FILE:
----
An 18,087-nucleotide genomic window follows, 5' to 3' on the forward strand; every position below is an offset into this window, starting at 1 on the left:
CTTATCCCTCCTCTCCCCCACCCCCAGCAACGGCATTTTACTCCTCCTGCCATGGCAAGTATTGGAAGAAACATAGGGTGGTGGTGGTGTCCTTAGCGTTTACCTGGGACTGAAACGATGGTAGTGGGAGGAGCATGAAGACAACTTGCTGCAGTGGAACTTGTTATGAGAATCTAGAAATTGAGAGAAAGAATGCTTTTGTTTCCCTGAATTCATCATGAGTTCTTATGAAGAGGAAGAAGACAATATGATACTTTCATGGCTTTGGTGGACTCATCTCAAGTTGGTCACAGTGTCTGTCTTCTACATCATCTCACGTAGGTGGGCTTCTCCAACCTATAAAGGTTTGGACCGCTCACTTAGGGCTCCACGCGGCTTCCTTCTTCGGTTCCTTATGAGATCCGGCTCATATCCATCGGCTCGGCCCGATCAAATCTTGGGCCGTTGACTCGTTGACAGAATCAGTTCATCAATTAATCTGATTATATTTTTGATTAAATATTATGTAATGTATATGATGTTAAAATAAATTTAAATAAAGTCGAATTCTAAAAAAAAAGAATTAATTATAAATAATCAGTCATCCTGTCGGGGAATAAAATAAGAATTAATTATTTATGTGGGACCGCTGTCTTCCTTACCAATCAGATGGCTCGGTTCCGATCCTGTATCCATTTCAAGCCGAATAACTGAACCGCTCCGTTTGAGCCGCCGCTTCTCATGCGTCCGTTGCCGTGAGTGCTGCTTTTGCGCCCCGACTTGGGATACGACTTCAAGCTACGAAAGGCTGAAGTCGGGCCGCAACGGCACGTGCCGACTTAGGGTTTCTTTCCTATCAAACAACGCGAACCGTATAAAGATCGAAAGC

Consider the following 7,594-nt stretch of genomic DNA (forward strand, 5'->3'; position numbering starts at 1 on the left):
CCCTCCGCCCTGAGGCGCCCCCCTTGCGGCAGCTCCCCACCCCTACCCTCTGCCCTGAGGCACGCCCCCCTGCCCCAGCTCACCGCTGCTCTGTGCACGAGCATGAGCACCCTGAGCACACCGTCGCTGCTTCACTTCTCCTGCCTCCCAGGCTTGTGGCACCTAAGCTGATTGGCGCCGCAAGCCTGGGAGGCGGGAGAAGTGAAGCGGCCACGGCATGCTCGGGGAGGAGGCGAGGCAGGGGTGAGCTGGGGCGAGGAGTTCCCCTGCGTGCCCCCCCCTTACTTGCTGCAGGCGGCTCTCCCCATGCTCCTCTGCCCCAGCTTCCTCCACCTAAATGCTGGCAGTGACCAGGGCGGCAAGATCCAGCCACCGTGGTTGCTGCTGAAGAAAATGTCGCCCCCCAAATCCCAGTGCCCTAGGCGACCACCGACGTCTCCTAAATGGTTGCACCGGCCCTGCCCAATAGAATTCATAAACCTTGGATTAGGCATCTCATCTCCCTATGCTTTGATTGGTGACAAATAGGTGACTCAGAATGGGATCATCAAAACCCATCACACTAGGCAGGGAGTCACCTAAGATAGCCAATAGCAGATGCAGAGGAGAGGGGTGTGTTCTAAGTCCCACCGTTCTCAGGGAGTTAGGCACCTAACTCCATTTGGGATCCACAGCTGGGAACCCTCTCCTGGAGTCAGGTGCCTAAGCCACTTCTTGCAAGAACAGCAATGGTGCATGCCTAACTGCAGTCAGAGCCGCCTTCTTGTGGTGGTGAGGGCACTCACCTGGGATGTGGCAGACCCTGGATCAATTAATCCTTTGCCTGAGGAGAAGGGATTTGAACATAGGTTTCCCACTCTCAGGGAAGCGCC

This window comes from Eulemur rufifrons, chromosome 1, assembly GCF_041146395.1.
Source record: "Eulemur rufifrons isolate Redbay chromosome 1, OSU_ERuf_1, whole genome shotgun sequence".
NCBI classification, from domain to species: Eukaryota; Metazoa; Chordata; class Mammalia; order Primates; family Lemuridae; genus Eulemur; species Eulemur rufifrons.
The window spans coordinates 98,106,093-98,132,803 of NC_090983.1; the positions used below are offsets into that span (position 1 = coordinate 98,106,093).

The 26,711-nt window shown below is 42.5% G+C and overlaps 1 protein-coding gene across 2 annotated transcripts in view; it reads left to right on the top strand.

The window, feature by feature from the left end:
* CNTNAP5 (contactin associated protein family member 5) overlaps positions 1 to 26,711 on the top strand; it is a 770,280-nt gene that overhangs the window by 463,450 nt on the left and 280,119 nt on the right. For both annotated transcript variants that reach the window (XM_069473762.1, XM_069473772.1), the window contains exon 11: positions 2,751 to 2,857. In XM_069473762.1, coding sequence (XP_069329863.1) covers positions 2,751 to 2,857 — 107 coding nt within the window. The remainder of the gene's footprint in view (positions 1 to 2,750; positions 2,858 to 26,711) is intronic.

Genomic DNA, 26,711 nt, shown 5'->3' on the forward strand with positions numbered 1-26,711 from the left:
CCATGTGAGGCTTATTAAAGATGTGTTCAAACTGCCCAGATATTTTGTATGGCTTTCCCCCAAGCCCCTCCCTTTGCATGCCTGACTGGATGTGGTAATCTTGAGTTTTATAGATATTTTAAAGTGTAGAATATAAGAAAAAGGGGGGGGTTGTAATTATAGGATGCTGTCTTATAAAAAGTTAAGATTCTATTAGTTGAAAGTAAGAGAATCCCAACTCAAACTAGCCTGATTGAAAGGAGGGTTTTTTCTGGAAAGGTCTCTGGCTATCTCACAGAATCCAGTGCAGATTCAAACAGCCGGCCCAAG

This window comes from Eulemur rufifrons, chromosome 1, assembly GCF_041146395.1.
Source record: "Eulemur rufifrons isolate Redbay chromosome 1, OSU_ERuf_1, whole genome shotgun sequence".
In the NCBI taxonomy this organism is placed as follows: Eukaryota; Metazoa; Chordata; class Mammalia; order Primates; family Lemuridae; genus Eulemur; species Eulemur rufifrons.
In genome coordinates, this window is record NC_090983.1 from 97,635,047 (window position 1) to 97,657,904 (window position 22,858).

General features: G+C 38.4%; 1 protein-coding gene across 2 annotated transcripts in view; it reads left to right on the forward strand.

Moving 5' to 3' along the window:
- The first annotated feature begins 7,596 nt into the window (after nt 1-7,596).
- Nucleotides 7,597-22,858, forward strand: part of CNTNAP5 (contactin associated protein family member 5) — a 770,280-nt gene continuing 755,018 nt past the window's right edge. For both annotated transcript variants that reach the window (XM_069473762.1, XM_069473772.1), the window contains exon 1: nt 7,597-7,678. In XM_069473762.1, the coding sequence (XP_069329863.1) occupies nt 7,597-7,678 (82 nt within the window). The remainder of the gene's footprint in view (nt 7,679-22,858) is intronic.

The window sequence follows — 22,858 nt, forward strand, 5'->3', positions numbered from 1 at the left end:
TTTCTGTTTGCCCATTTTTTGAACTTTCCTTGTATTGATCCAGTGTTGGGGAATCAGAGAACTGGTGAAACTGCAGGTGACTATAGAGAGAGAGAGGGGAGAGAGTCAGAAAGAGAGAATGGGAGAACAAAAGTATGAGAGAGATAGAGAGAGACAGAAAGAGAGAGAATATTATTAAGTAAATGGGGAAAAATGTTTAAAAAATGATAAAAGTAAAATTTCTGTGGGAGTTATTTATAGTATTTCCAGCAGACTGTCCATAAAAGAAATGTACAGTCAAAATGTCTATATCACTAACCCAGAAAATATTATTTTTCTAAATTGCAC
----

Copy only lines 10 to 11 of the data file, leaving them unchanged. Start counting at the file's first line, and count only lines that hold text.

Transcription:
The window, feature by feature from the left end:
* CNTNAP5 (contactin associated protein family member 5) overlaps positions 1 to 26,711 on the top strand; it is a 770,280-nt gene that overhangs the window by 463,450 nt on the left and 280,119 nt on the right. For both annotated transcript variants that reach the window (XM_069473762.1, XM_069473772.1), the window contains exon 11: positions 2,751 to 2,857. In XM_069473762.1, coding sequence (XP_069329863.1) covers positions 2,751 to 2,857 — 107 coding nt within the window. The remainder of the gene's footprint in view (positions 1 to 2,750; positions 2,858 to 26,711) is intronic.